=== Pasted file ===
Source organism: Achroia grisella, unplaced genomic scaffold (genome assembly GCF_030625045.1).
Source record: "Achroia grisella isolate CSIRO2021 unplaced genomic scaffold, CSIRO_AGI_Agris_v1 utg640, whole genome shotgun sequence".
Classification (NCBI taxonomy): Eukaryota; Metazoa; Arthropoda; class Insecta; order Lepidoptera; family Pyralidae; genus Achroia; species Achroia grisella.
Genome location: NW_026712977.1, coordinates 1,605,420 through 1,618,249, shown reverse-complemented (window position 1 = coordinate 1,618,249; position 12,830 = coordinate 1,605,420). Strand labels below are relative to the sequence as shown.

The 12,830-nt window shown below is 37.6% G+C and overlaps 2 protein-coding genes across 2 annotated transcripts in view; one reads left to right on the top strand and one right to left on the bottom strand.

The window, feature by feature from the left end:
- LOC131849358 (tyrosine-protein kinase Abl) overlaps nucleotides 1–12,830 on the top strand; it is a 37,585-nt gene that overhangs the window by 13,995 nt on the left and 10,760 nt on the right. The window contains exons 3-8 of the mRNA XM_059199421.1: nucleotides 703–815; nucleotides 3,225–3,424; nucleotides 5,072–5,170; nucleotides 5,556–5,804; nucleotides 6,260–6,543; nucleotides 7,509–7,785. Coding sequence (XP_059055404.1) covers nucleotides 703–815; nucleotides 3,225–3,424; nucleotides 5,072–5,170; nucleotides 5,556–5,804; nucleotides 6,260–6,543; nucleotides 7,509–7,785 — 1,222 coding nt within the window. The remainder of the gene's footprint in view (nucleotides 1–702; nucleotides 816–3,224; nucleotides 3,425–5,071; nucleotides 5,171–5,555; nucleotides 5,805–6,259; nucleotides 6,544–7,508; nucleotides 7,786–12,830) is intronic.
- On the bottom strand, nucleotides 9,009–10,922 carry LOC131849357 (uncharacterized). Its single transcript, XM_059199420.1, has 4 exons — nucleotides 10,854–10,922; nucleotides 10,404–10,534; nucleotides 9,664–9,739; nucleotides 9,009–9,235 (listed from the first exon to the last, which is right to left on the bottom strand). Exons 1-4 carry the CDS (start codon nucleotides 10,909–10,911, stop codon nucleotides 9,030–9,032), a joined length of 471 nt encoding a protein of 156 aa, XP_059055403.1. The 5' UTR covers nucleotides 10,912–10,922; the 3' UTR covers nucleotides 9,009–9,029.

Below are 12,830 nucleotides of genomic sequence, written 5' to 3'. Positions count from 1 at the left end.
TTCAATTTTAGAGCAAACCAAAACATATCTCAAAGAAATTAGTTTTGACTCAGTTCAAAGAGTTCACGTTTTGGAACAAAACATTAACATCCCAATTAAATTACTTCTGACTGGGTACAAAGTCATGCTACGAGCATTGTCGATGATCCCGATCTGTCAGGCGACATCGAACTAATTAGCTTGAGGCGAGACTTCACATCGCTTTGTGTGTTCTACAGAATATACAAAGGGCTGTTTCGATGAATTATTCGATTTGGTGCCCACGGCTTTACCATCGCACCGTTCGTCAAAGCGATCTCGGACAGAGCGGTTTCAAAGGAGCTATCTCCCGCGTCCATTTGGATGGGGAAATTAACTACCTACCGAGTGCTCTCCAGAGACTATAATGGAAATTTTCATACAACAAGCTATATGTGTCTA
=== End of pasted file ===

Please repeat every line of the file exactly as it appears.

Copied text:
Source organism: Achroia grisella, unplaced genomic scaffold (genome assembly GCF_030625045.1).
Source record: "Achroia grisella isolate CSIRO2021 unplaced genomic scaffold, CSIRO_AGI_Agris_v1 utg640, whole genome shotgun sequence".
Classification (NCBI taxonomy): Eukaryota; Metazoa; Arthropoda; class Insecta; order Lepidoptera; family Pyralidae; genus Achroia; species Achroia grisella.
Genome location: NW_026712977.1, coordinates 1,605,420 through 1,618,249, shown reverse-complemented (window position 1 = coordinate 1,618,249; position 12,830 = coordinate 1,605,420). Strand labels below are relative to the sequence as shown.

The 12,830-nt window shown below is 37.6% G+C and overlaps 2 protein-coding genes across 2 annotated transcripts in view; one reads left to right on the top strand and one right to left on the bottom strand.

The window, feature by feature from the left end:
- LOC131849358 (tyrosine-protein kinase Abl) overlaps nucleotides 1–12,830 on the top strand; it is a 37,585-nt gene that overhangs the window by 13,995 nt on the left and 10,760 nt on the right. The window contains exons 3-8 of the mRNA XM_059199421.1: nucleotides 703–815; nucleotides 3,225–3,424; nucleotides 5,072–5,170; nucleotides 5,556–5,804; nucleotides 6,260–6,543; nucleotides 7,509–7,785. Coding sequence (XP_059055404.1) covers nucleotides 703–815; nucleotides 3,225–3,424; nucleotides 5,072–5,170; nucleotides 5,556–5,804; nucleotides 6,260–6,543; nucleotides 7,509–7,785 — 1,222 coding nt within the window. The remainder of the gene's footprint in view (nucleotides 1–702; nucleotides 816–3,224; nucleotides 3,425–5,071; nucleotides 5,171–5,555; nucleotides 5,805–6,259; nucleotides 6,544–7,508; nucleotides 7,786–12,830) is intronic.
- On the bottom strand, nucleotides 9,009–10,922 carry LOC131849357 (uncharacterized). Its single transcript, XM_059199420.1, has 4 exons — nucleotides 10,854–10,922; nucleotides 10,404–10,534; nucleotides 9,664–9,739; nucleotides 9,009–9,235 (listed from the first exon to the last, which is right to left on the bottom strand). Exons 1-4 carry the CDS (start codon nucleotides 10,909–10,911, stop codon nucleotides 9,030–9,032), a joined length of 471 nt encoding a protein of 156 aa, XP_059055403.1. The 5' UTR covers nucleotides 10,912–10,922; the 3' UTR covers nucleotides 9,009–9,029.

Below are 12,830 nucleotides of genomic sequence, written 5' to 3'. Positions count from 1 at the left end.
TTCAATTTTAGAGCAAACCAAAACATATCTCAAAGAAATTAGTTTTGACTCAGTTCAAAGAGTTCACGTTTTGGAACAAAACATTAACATCCCAATTAAATTACTTCTGACTGGGTACAAAGTCATGCTACGAGCATTGTCGATGATCCCGATCTGTCAGGCGACATCGAACTAATTAGCTTGAGGCGAGACTTCACATCGCTTTGTGTGTTCTACAGAATATACAAAGGGCTGTTTCGATGAATTATTCGATTTGGTGCCCACGGCTTTACCATCGCACCGTTCGTCAAAGCGATCTCGGACAGAGCGGTTTCAAAGGAGCTATCTCCCGCGTCCATTTGGATGGGGAAATTAACTACCTACCGAGTGCTCTCCAGAGACTATAATGGAAATTTTCATACAACAAGCTATATGTGTCTA